needs-based health human resources; primary maternity health care; health needs indicators
Repository Posting Date:
17-Mar-2016
Date of Publication:
17-Mar-2016 ; 17-Mar-2016
Other Identifiers:
INRC15PST488
Conference Date:
2015
Conference Name:
26th International Nursing Research Congress
Conference Host:
Sigma Theta Tau International, the Honor Society of Nursing
Conference Location:
San Juan, Puerto Rico
Description:
Research Congress 2015 Theme: Question Locally, Engage Regionally, Apply Globally. Held at the Puerto Rico Convention Center.

Full metadata record

DC FieldValue Language
dc.language.isoenen
dc.type.categoryFull-texten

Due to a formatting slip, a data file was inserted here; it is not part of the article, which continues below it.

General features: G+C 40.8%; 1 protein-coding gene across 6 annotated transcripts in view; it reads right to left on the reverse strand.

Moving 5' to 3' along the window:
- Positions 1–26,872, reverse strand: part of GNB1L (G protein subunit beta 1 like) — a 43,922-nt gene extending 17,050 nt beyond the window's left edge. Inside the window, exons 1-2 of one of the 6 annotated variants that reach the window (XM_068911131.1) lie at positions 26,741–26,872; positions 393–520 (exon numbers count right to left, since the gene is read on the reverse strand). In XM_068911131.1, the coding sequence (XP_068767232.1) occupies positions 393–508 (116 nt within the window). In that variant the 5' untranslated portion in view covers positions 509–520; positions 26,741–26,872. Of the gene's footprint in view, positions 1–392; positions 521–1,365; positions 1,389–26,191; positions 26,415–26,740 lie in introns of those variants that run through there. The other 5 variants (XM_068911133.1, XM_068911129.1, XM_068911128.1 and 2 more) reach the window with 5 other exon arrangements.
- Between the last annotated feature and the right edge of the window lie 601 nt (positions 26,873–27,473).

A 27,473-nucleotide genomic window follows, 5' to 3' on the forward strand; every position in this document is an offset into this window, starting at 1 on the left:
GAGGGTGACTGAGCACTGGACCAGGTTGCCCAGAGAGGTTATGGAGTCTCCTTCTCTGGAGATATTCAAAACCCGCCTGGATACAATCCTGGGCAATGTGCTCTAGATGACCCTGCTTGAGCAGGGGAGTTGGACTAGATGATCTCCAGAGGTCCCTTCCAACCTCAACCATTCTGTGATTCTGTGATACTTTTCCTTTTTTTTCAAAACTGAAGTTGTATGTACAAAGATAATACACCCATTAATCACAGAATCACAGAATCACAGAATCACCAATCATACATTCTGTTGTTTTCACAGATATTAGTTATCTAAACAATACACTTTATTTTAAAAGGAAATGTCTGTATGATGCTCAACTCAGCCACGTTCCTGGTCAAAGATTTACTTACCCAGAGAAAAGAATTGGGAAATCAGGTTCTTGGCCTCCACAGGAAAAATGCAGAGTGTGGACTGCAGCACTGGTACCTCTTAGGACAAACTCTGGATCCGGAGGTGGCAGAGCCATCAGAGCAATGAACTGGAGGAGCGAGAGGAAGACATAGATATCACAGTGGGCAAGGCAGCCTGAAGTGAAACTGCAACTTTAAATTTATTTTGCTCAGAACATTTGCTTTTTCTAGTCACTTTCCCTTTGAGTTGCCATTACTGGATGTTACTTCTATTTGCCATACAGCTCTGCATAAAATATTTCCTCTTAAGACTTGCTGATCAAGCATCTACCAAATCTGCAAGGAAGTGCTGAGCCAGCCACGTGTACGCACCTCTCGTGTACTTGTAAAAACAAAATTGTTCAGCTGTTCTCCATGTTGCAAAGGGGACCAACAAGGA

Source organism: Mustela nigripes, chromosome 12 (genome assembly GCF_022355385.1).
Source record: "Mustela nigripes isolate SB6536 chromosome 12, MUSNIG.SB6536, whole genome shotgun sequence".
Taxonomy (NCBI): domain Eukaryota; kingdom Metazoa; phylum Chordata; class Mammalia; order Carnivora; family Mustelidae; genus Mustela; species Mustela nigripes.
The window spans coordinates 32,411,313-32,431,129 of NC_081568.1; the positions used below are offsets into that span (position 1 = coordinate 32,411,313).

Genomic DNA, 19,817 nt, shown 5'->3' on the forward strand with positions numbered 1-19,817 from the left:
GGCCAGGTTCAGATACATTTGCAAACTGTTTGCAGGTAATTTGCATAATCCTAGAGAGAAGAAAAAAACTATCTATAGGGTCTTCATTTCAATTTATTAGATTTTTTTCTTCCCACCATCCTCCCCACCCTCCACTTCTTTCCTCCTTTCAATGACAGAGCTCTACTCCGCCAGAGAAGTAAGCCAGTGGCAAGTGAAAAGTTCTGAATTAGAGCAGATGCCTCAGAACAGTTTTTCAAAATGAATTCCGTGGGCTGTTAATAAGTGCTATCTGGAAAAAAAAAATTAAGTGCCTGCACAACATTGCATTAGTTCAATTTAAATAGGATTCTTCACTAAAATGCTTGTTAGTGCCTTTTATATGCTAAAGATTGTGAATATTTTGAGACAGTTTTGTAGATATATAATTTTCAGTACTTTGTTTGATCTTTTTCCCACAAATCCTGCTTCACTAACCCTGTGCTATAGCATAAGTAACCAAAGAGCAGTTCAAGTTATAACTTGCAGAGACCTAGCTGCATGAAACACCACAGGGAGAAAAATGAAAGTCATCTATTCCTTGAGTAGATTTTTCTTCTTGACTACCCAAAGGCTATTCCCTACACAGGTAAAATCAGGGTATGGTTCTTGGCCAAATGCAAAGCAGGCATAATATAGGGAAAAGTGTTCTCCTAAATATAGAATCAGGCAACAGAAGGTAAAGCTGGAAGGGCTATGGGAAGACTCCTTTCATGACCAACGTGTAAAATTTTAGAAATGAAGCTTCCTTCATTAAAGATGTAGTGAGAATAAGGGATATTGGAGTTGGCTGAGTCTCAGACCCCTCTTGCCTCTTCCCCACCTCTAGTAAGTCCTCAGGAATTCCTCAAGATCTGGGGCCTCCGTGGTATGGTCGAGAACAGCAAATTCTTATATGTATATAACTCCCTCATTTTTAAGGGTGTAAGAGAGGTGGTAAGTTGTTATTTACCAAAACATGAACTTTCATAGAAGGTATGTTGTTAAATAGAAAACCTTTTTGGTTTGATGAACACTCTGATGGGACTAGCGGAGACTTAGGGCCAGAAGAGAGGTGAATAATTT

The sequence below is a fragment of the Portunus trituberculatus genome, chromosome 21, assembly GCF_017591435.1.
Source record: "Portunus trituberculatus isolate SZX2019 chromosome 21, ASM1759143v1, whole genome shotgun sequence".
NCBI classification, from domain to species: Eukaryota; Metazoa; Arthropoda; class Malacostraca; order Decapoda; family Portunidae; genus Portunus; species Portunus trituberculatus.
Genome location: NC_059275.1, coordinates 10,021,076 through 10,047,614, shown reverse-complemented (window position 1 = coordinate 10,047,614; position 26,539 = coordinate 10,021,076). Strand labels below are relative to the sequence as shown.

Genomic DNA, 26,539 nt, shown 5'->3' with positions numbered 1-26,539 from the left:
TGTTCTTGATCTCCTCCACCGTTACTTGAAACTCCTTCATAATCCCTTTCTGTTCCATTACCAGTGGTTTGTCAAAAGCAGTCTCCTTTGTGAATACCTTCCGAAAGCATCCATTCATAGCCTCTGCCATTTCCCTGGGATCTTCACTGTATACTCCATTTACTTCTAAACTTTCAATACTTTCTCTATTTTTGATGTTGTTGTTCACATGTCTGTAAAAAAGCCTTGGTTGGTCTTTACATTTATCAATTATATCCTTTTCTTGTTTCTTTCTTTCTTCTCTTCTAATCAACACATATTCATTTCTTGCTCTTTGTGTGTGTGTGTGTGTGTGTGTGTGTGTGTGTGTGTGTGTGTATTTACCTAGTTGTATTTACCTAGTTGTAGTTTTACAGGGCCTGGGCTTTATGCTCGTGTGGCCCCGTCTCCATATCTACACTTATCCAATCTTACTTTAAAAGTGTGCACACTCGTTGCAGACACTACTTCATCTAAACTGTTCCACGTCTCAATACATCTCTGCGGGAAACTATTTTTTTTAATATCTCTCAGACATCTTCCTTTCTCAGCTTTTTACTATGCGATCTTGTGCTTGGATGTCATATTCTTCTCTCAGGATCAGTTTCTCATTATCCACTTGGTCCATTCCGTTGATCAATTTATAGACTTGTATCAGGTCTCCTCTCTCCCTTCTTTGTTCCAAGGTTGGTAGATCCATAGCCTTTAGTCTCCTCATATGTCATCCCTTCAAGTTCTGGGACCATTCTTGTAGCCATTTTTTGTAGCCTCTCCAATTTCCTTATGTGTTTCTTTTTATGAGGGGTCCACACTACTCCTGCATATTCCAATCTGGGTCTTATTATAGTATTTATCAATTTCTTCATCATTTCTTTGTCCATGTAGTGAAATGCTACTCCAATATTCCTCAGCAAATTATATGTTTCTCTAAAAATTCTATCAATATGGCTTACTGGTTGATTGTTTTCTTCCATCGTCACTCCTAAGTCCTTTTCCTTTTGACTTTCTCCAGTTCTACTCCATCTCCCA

dc.formatText-based Documenten
dc.typePosteren
dc.titleCentering Women and Newborns in Health Human Resources Planning: A Needs-Based Approach to Inform Innovative Care Delivery in Primary Maternity Health Careen
dc.contributor.authorElliott Rose, Annette J.en
dc.contributor.authorTomblin Murphy, Gail G.en
dc.contributor.departmentNon-memberen
dc.author.detailsAnnette J. Elliott Rose, RN, aelliott@dal.ca; Gail G. Tomblin Murphy, RNen
dc.identifier.urihttp://hdl.handle.net/10755/601631-